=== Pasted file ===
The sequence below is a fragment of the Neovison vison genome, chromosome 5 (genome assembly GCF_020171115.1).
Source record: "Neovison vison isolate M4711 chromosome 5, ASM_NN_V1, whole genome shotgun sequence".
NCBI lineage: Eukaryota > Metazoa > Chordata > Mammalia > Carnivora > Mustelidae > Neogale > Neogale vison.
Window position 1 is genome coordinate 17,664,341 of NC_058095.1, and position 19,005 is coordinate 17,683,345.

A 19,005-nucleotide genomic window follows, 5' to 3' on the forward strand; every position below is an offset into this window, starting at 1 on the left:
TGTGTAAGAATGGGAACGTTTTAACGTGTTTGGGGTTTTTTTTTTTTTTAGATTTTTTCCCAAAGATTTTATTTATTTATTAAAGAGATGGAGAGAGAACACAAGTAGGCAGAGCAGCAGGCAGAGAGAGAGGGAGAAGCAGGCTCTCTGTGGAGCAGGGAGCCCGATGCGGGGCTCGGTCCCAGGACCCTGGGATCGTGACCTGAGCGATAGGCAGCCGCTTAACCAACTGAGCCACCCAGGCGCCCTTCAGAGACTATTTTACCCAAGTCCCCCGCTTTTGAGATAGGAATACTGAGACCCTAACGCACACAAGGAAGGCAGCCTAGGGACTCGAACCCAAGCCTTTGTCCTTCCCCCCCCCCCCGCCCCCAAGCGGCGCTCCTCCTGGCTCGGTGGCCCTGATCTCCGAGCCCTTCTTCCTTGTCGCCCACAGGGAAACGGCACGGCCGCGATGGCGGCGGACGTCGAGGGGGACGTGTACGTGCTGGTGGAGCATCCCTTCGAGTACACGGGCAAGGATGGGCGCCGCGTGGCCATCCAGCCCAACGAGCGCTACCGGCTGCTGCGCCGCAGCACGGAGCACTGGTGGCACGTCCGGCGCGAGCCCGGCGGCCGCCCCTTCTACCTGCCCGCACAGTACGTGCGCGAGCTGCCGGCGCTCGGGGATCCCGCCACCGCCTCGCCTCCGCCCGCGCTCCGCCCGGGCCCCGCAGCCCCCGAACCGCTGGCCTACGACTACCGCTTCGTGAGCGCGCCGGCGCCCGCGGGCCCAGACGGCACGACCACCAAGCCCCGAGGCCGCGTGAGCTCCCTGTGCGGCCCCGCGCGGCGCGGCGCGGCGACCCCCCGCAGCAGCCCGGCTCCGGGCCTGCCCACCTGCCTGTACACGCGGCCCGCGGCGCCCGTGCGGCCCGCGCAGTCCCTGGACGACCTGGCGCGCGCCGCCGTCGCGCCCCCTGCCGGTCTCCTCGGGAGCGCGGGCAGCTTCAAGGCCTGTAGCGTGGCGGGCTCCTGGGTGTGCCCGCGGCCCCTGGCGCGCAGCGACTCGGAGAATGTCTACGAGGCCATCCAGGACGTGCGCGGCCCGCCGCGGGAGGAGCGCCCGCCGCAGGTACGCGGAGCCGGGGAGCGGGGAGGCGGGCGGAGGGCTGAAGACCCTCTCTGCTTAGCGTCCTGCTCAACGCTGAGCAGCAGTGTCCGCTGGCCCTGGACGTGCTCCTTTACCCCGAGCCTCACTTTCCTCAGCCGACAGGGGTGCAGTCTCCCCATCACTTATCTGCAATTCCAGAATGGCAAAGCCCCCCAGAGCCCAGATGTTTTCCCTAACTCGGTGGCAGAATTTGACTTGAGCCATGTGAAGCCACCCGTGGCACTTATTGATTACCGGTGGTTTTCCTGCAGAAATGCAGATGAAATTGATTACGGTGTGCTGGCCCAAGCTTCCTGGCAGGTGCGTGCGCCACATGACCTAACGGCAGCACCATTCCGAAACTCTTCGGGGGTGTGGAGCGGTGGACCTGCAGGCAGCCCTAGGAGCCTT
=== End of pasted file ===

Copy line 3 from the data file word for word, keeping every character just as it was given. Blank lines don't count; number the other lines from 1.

NCBI lineage: Eukaryota > Metazoa > Chordata > Mammalia > Carnivora > Mustelidae > Neogale > Neogale vison.